or systems of technologies on any number of other things, including

our longer-term prospects. Contrast this pace, driven by the

frenetic search for profit or power, with the rate of innovation in those

things that would accrue to our long-term ecological health. This difference

captures an important dimension of the problem of human

survival in the twenty-first century. While we introduce new computing

equipment every few months, we still farm in ignorance of

Charles Darwin and Albert Howard. Land-use thinking has barely

begun to reckon with the thought of Aldo Leopold. After hundreds

of studies on the potential for energy efficiency, our use of fossil energy,

if somewhat more efficient, continues unabated. In short, innovations

that produce fast wealth, whatever their ecological or human

effects or impact on long-term prosperity, move ever more quickly

from inception to market, while those having to do with human survival

move at a glacial pace if they move at all. Why?

One possibility is that we are buried in an avalanche of information

and can no longer separate the critically important from that

which is trivial or perhaps even dangerous. This is certainly true, but

it still does not explain why some kinds of ideas move quickly while

others are ignored. Exhausted by consumption and saturated by entertainment,

perhaps we have become merely “a nation of nitwits”

(Herbert 1995) no longer willing or able to do the hard work of

thinking about serious things. “The American citizen,” Daniel Boorstin

once wrote, “lives in a world where fantasy is more real than reality”

(Boorstin [1961] 1978, 37). A casual survey of talk radio, television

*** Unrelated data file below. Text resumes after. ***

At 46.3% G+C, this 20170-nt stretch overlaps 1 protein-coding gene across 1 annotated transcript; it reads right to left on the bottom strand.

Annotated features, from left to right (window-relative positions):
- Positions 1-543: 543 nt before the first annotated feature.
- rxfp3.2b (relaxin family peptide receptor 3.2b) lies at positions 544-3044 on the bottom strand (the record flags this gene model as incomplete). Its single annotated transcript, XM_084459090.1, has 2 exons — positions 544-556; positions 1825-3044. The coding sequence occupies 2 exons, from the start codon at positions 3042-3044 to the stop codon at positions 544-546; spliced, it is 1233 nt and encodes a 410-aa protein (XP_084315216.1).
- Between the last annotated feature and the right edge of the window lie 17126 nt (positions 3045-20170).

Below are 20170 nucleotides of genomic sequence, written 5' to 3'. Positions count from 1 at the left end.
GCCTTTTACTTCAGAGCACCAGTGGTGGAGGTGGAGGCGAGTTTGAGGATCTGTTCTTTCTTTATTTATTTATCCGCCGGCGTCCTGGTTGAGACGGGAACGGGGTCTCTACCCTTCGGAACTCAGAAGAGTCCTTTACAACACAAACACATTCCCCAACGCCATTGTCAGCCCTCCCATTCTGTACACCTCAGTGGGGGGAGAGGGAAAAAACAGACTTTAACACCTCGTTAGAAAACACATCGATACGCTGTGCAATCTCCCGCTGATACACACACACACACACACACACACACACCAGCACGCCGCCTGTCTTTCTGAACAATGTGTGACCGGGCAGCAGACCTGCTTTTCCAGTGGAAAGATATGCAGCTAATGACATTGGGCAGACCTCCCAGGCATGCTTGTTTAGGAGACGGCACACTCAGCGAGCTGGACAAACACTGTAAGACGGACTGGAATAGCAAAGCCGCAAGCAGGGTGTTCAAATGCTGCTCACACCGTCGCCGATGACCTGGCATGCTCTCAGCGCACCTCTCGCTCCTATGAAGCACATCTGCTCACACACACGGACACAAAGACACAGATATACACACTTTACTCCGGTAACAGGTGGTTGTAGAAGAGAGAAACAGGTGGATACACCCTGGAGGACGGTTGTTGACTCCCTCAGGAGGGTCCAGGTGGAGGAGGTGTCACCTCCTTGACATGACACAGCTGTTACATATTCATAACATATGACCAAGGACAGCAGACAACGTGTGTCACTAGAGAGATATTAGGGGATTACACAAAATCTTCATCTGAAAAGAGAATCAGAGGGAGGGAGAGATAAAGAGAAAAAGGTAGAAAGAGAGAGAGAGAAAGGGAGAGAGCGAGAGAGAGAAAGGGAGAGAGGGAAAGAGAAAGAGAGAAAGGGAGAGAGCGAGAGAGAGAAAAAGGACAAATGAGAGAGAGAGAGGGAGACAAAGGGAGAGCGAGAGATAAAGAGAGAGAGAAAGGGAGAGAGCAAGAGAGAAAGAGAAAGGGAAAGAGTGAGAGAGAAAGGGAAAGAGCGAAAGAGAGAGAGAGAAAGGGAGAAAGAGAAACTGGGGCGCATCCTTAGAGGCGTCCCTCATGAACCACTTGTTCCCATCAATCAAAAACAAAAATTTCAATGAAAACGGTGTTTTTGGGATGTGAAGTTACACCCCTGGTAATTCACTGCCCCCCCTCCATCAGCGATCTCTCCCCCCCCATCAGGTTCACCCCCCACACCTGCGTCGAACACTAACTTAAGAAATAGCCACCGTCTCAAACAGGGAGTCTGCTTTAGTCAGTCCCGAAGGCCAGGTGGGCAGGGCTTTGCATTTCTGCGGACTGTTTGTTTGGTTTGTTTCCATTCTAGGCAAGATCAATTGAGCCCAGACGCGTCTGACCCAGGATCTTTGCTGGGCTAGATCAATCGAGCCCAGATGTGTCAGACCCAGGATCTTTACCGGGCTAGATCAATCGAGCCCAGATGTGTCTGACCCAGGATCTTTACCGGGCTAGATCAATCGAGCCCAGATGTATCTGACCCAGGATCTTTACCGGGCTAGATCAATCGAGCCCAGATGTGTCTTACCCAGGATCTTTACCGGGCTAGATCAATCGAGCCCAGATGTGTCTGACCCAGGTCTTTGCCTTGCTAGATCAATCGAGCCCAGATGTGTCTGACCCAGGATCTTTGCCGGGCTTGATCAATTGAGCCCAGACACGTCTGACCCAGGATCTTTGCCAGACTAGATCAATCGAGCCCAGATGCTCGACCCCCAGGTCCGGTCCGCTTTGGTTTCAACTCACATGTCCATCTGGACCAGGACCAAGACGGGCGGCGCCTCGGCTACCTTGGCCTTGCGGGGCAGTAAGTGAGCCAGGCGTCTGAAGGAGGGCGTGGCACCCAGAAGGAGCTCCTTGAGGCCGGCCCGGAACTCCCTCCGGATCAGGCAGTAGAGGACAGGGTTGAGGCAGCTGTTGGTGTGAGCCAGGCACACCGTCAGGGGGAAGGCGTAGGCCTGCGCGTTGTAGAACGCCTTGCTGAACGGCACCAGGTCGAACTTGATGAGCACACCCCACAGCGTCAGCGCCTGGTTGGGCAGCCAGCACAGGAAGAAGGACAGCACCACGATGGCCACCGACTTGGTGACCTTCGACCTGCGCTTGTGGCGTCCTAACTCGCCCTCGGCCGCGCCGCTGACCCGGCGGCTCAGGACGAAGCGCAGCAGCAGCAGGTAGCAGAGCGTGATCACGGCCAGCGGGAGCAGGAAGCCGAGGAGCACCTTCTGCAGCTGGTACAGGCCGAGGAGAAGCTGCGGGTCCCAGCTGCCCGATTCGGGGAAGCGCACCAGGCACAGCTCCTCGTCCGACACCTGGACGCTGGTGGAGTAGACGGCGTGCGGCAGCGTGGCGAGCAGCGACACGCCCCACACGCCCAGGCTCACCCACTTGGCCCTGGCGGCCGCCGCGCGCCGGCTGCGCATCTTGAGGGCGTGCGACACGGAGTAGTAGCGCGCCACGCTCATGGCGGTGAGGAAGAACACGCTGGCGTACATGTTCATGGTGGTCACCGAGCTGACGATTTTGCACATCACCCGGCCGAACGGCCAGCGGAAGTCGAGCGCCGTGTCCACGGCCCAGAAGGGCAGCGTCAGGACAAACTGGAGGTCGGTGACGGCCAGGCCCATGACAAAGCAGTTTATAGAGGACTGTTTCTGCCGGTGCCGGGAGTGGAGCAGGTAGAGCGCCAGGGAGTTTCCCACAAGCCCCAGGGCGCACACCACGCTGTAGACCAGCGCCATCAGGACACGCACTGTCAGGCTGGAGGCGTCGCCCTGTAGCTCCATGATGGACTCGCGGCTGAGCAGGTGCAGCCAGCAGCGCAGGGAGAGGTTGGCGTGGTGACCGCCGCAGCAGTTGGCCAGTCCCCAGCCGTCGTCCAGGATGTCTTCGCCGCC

programs, and World Wrestling Federation events would lead

one to believe this to be true as well. But, again, it does not explain

why ecologically important ideas fail to excite us as much as contrived

ones. Maybe the problem lies in the political arena, now dominated

by wealthy corporations. Only those ideas that reinforce the

power and wealth of the already powerful and rich succeed; all others

are consigned to oblivion. This, too, is transparently obvious, but fails

to explain why we are so easily entrapped by those with bad ideas.

Maybe the problem is simply public cynicism, of which there is much

evidence. Or perhaps we have simply created a very clever but ecologically

stupid civilization. Indeed, as Kenneth Boulding once noted,

it is difficult to overestimate stupidity in human affairs and its acceleration

in recent decades. But that, too, merely begs the question.

Possibly the flow of ecologically sound ideas is blocked by the social

equivalent of a logjam in a river. Again, there is plausible evidence

for this possibility. Beginning in the late nineteenth century, for

example, the industrial age spawned gargantuan organizations with

simple goals, roughly analogous to the body/brain ratio of the dinosaur.

Industrial behemoths such General Motors, similarly, lacked

the wherewithal to think much beyond business equivalents of ingestion

and procreation. Consequently, the ideas that flourished in

I D E A S C L E R O S I S 69

organizations with great mass and single focus were the sort that increased

either the scale or velocity of one thing or another in order to

better serve the purposes of pecuniary accumulation, convenience,

and power. The monomania of big organizations drove out thought

for the morrow,warped lives, disfigured much of the world, and dominated

the intellectual landscape. As a result, some of us live more

conveniently, but the world is more toxic, dangerous, and far less

lovely than it might otherwise be. Nonetheless, that model shaped

our thinking about the proper organization of human affairs. Industrial-

era organizations and industrialized societies lacked reliable